Week of October 1, 2006
LP private release (1977)
CD: Garden of Delights CD 073, 2002
Bernd Maciej - bass
Michael Helsberg - guitar
Peter Scheu - vocals, percussion
Ludger "Lucky" Hofstetter - guitar
Dietmar Barzen - organ, mellotron, clavinet, synthesizer
Ulli Poetschulat - drums
Minotaurus, from the city of Oberhausen, in the Western Ruhr area, played symphonic rock in the vein of the early Genesis and Yes. It all started in the mid-1970s, when six young men decided to make music together. They had two guitarists, Michael Helsberg (b. 07/02/1957 in Oberhausen) and Ludger "Lucky" Hofstetter, the latter trained in classical guitar and cello. Ulli Poetschulat played the drums, Dietmar Barzen the keyboards. Also there were Bernd Maciej on bass and Peter Scheu on vocals. Most of them were self-trained musicians, and after some rehearsing they managed to play their first gigs. They made a name for themselves providing live accompaniment to Stanley Kubrick's film "7117" at the Oberhausen Short Film Festival (Filmothek). So they were gradually gaining local fame and writing more and more of their own songs. Hans-Werner "Roller" Suedbrack, Uwe "Jacke" Ziemert and the late Wolfgang "Jagger" Jäger were now in charge of the PA system. In 1977, they decided to release an album. The recording took place on January 13-15, 1978, in the Langendreer Sound studio, owned by Günter Henne from Epidaurus, and under the direction of that band's drummer Manfred Struck. Dietmar Barzen was allowed to make use of the Epidaurus mellotron, for Minotaurus did not themselves own such a wickedly expensive and touchy machine. Soon the LP "Fly Away" was released, a private pressing of 1,000 copies, manufactured at Pallas in Diepholz, originally without a cover. They distributed plenty of copies among friends before they found time to attend to the cover artwork. When the design was finally finished, they thought that ordering 600 copies would be enough. The cover showed a Minotaur, the legendary bull-headed being from ancient Minoan Crete. Those 600 copies sold, they realized that there were still 200 LPs left without covers. So Ulli Poetschulat had another 200 sleeves printed, this time with a completely new artwork showing a plane designed by Heike Zywitzki. In the same year, 1978, Micky Helsberg was the first to quit the band. Minotaurus eventually disbanded in 1979, after about 100 live gigs, even though they had just gotten themselves someone to deal with their business matters, Jürgen Reinke.
When people realized how good the long-since sold out album was, the demand
for it increased steadily. Today, three-digit sums are paid for the original
vinyl copy. There was a reissue on CD in 1992 (Lost Pipedreams LP 11 CD). Jürgen
Reinke had sold the rights to that label without actually owning them, and
without consulting the others. Since he didn't have the master tapes, a vinyl
copy was used and decrackled, but with insufficient technology. For the making
of the Garden Of Delights (official) CD, the label managed to trace Ulli
Poetschulat, who put his master tapes at their disposal. This CD also features
an unreleased bonus track, "Sunflowers", recorded in the rehearsal room.
The booklet front shows the Minotaur (as did the Lost Pipedreams reissue) since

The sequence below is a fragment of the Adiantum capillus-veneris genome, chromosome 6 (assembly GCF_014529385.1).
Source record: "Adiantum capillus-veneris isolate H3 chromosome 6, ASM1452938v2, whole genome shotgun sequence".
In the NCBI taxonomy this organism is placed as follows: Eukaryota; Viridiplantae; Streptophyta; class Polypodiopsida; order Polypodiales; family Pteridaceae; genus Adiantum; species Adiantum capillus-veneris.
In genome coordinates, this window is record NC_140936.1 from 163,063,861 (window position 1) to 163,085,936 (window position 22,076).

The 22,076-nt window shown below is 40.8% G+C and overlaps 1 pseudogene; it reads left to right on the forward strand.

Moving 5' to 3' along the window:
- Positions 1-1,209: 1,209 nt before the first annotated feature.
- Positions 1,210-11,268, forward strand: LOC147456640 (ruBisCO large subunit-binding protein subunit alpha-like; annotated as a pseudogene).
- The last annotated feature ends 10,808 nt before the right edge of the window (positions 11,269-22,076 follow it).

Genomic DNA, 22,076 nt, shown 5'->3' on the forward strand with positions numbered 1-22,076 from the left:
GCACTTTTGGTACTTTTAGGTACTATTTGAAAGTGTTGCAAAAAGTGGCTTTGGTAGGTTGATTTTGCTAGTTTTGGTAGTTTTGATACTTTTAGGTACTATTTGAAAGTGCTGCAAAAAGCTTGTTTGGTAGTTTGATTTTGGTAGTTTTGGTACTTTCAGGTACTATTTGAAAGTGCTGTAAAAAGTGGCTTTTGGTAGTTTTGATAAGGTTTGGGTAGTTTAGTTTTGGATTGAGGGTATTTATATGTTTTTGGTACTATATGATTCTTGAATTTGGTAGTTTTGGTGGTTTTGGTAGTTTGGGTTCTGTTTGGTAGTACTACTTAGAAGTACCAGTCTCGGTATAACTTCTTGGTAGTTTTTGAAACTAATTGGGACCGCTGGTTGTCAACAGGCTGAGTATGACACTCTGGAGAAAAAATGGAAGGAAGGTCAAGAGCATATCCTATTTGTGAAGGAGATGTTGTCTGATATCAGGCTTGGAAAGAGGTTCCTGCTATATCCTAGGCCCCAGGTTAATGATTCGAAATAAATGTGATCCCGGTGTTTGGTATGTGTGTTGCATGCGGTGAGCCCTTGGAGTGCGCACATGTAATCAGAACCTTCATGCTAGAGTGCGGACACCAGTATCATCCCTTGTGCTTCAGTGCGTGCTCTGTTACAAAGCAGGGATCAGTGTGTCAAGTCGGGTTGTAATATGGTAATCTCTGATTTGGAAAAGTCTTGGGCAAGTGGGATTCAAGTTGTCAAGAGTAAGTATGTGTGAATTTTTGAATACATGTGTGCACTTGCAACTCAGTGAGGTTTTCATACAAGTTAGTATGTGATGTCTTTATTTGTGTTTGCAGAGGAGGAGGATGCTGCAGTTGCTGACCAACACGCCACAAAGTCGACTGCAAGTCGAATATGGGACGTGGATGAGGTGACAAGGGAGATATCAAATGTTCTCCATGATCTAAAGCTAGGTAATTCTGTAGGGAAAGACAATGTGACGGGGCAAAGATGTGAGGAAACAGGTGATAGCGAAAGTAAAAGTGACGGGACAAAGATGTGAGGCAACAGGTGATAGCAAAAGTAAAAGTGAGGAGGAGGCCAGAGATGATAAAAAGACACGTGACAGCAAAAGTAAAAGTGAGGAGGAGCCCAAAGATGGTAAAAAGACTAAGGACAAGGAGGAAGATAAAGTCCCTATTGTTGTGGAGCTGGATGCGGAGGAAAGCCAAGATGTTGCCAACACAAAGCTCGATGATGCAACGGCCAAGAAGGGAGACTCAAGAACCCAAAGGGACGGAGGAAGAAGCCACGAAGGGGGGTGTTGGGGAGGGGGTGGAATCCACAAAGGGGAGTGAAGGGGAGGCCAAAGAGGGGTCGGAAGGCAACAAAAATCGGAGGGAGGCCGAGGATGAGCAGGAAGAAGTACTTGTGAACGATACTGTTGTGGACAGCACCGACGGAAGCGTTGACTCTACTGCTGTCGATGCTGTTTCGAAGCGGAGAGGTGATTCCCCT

that was the earlier and more spectacular of the two sleeve versions. By the
way, the drummer is in possession of tapes for a second Minotaurus LP,
which was never released. It remains to be seen whether it will come out on CD
No Minotaurus member appeared on any other progressive record of the time. They were simply too late. There is no connection to the folk group of the same name, who released the long player, "Rain Over Thessalia" in 1970. In 1997, Micky Helsberg and his band M.I.D. (Manner in Dosen; English for “Men in Cans”) put out a self-produced CD called "Kopfschmerzen" (“Headache”). He still lives in Oberhausen, as does Hans-Werner Suedbrack. Ulli Poetschulat has moved to Eastern Germany and works as a concert organizer. The others couldn't be traced. Finally, two comments on Minotaurus quoted from the standard reference works. Steven and Alan Freeman's "The Crack In The Cosmic Egg" (Leicester 1996) is rather unenthusiastic: "An obscure late 70s self-produced progressive, and notably amateurish, though with that quaintly new-wave type edge typical of many German bands from the era. They aspired for greater things, but when compared to similar bands of the era: Madison Dyke, Second Movement, Neuschwanstein, et. al., they paled as nothing remarkable, but pleasant." The entry in Dag Erik Asbjørnsen's "Cosmic Dreams At Play" (Glasgow 1996) is far more flattering: "A little-known group which released one great album. 'Fly away' bore all the trademarks of late seventies heavy symphonic progressive rock movement - string and moog synthesizers, melodic guitar lines and long, intricate melodies. Comparable groups would include Faithful Breath, Epidaurus, Pancake, Madison Dyke, Michael Bundt, as well as Eloy. The album is a lost classic, get it if you can". Which only goes to show that you shouldn't blindly trust other people's opinions.
Many thanks to Ulli Poetschulat, Micky Helsberg and Hans-Werner Suedbrack for their friendly help.
Taken from the CD reissue of "Fly Away" Garden of Delights CD 073, 2002
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